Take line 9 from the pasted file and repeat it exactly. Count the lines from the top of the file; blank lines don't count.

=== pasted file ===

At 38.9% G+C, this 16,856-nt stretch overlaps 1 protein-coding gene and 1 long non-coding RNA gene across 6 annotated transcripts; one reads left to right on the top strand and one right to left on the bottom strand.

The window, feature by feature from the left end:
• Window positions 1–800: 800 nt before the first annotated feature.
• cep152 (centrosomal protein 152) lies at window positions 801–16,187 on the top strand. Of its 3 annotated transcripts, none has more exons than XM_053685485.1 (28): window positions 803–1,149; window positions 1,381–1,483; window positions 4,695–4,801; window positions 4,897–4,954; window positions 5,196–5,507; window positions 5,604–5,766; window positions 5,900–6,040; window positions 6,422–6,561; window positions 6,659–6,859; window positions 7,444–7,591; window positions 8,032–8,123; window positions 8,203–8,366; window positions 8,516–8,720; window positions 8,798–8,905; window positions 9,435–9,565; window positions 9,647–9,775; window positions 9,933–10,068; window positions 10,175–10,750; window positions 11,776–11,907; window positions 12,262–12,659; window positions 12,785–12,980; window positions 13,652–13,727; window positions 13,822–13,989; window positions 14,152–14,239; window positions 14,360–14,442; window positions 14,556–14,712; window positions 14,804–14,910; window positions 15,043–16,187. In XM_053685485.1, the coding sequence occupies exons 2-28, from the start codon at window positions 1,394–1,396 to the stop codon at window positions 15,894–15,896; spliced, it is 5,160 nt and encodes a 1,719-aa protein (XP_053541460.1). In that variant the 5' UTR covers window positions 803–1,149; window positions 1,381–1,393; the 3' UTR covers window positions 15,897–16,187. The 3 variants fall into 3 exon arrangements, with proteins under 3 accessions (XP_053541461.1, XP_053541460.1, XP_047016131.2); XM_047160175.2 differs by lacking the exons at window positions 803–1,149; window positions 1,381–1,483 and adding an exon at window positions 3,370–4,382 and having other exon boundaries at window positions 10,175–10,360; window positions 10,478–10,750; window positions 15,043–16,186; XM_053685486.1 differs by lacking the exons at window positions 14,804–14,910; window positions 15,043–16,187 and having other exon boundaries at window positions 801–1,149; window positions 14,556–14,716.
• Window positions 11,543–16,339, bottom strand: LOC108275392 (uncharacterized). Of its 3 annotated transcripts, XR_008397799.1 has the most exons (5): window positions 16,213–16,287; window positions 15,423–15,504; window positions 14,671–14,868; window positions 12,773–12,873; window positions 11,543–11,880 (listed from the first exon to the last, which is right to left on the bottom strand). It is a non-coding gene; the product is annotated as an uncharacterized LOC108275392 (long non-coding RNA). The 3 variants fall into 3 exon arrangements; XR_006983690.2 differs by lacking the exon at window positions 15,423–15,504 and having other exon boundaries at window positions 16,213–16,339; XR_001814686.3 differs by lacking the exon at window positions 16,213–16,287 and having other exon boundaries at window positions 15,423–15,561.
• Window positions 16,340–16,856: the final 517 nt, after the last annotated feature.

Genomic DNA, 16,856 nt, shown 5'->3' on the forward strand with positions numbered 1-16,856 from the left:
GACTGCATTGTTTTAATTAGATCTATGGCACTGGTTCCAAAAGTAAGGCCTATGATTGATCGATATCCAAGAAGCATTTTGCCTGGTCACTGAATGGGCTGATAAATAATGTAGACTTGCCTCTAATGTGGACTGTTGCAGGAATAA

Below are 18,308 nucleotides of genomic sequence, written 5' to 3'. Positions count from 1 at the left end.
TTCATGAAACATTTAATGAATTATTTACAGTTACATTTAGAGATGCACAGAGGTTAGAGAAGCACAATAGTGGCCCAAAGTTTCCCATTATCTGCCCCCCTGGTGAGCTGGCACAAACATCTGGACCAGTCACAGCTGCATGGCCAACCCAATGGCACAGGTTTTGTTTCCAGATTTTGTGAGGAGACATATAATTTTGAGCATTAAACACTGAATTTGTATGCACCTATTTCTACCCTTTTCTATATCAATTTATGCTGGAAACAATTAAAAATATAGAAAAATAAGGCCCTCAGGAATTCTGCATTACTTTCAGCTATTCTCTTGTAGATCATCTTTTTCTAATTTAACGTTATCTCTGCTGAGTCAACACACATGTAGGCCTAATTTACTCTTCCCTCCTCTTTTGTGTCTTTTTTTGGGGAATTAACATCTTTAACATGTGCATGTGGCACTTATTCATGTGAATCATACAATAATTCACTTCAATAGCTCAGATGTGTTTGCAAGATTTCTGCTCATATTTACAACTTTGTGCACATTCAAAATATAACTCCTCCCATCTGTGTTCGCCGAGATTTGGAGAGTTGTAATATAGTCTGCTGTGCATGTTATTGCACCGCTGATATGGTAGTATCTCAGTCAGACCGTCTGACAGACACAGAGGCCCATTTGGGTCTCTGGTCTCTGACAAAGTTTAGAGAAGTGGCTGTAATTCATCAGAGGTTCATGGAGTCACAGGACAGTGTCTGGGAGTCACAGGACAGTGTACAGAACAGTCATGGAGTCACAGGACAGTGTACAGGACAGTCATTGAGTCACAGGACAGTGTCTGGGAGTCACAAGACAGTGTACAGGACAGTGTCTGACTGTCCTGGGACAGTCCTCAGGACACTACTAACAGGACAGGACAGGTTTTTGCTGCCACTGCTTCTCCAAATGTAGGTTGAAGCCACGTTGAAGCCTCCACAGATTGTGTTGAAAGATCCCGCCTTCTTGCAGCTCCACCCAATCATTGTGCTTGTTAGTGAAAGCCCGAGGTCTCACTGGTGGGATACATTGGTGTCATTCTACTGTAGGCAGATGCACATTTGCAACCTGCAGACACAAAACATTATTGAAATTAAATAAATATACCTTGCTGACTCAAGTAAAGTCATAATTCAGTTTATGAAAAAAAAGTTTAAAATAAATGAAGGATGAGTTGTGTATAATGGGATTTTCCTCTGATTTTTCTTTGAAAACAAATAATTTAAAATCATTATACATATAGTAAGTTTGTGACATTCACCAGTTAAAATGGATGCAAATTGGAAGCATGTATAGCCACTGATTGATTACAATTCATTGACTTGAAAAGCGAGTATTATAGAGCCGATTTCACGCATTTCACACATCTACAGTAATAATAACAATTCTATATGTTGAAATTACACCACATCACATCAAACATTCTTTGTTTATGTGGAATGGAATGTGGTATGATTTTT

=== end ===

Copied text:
Below are 18,308 nucleotides of genomic sequence, written 5' to 3'. Positions count from 1 at the left end.